|Shares Out. (in M):||93||P/E||0||0|
|Market Cap (in $M):||6,825||P/FCF||35.0||31.6|
|Net Debt (in $M):||2,462||EBIT||317||349|
|Borrow Cost:||General Collateral|
â Significant supply is coming in KRC’s markets which will likely lead to rent reductions vs. expectations of rent growth
â Economic growth has been particularly strong in KRC’s markets pushing employment well above mid-cycle levels. As such, demand for KRC’s properties cannot get much better, but it can deteriorate significantly
â Even if I'm wrong and rents grow faster than in the past, shares are still over-valued
Business Overview - Kilroy Realty Corporation (KRC) owns, operates, and develops Class A office space on the west coast with a current portfolio of about 14.1mm square feet. The company’s primary markets are San Francisco (45% of profits), Los Angeles (20% of profits), San Diego (17% of profits) and Seattle (16% of profits).
San Francisco Office Market is Red Hot
San Francisco is KRC’s most important market. Currently, San Francisco accounts for about 45% of total NOI. Growth in the tech sector over the past several years has caused San Francisco office market to be incredibly profitable for building owners greatly benefiting KRC. As shown in Figure 1 below, asking rents in San Francisco have grown at 8% annually since 2006 and recently surpassed Manhattan rents for the first time.
Figure 1: San Francisco Office Market is Red Hot
This massive increase in rents has been driven by a correspondingly large increase in demand with a limited increase in supply. Since 2006 the total number of people working in the San Francisco area has increased 27% while office space has increased less than 5%. Not surprisingly, over the same period office vacancies fell from 11% to a record low of 6.8%.
Large Supply Increases are Coming in KRC’s Markets
Demand spikes such as this almost always provoke a supply response and this is exactly what we are now seeing. As a recent CoStar report states “San Francisco office space under construction is at its highest since 2001”. Since 2005, Class A office space in San Francisco increased ≈1% /yr. However in the next several years this will grow to almost 3%.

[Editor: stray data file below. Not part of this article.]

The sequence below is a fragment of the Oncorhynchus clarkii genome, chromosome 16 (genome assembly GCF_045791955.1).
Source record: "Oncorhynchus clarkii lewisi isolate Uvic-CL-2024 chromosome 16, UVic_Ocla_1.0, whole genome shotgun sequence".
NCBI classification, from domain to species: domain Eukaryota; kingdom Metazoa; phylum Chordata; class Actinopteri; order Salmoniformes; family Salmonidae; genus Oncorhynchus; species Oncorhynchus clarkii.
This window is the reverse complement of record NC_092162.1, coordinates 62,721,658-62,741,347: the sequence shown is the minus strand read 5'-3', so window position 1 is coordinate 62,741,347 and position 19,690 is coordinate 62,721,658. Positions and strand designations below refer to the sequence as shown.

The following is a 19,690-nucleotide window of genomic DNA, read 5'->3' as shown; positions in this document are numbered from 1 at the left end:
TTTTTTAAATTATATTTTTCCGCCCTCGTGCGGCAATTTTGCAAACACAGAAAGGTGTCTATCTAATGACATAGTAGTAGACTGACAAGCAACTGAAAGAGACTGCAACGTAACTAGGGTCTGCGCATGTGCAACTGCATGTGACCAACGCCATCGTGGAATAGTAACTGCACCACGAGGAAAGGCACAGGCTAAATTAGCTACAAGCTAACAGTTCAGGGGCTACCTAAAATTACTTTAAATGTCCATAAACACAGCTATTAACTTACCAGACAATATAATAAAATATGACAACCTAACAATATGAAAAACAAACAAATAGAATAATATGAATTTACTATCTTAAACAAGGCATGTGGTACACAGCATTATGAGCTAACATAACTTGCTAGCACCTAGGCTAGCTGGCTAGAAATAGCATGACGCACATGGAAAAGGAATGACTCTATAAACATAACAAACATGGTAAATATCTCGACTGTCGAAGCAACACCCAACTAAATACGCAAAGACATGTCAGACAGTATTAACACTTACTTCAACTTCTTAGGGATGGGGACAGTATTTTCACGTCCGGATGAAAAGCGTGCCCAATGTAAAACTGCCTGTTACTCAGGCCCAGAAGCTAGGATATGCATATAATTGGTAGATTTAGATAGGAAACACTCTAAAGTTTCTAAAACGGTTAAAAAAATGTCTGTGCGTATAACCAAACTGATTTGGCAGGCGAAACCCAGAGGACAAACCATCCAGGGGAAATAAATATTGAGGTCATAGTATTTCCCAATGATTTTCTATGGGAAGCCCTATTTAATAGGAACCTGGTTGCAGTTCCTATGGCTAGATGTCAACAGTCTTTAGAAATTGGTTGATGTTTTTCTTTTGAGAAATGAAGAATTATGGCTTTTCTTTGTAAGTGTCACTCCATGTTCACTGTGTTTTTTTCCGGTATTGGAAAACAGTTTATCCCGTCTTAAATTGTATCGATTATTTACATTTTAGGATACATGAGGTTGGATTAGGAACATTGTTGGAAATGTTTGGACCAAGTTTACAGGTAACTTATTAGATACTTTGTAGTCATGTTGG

Figure 2: Supply of San Francisco Offices to Increase Substantially
Supply Increases Could Cause Rents to Fall
A simple regression of San Francisco office rents to time and vacancy shows a highly statistical relationship with an R-squared 0.99(!). The resulting equation is:
Rent per sq ft = 59.17 + 1.02 (years) + -2.26 (vacancy rate)
This means that based on historical experience rents should increase about $1 every year and should also increase $2.26 for every 1% the vacancy rate decreases. Over the past 10 years the number of working people in San Francisco has increased at an average of about 23,000 per year. The number of people working however has increased much faster however as the unemployment rate has fallen to a record low 2.8%.
Figure 3: San Francisco Unemployment Rate and Population Growth
Over the next several years San Francisco is expected to add about 2.35mm sq feet of office space per year. Historically in San Francisco every new worker has absorbed about 95 sq feet of office space (if this seems low it’s because not everyone works in an office) so if population growth continues at the same rate and there is no change in the unemployment rate, this should offset new supply and there would be no change in the vacancy rate. In this scenario, our regression analysis suggests rent would increase about $1/yr or <2% which is below street expectations of mid-single digit increases.
Demand Can Not Get Much Better – But it Can Get Much Worse
Demand for KRC’s properties, particularly San Francisco has been incredibly strong for several years. Obviously this is due in large part to the west coast tech boom. Technology and Media account for 48% of KRC’s revenue which is multiples of the next largest industry. In San Francisco, KRC has 121 tenants occupying 4.9mm sq ft in total. However if you exclude the 7 identified large tenants there are 116 tenants occupying 2.6mm sq feet implying an average size of lease of only 22k sq feet. This would suggest that KRC has meaningful exposure to small tech companies which are dependent on the massive increase in venture capital funding over the last several years.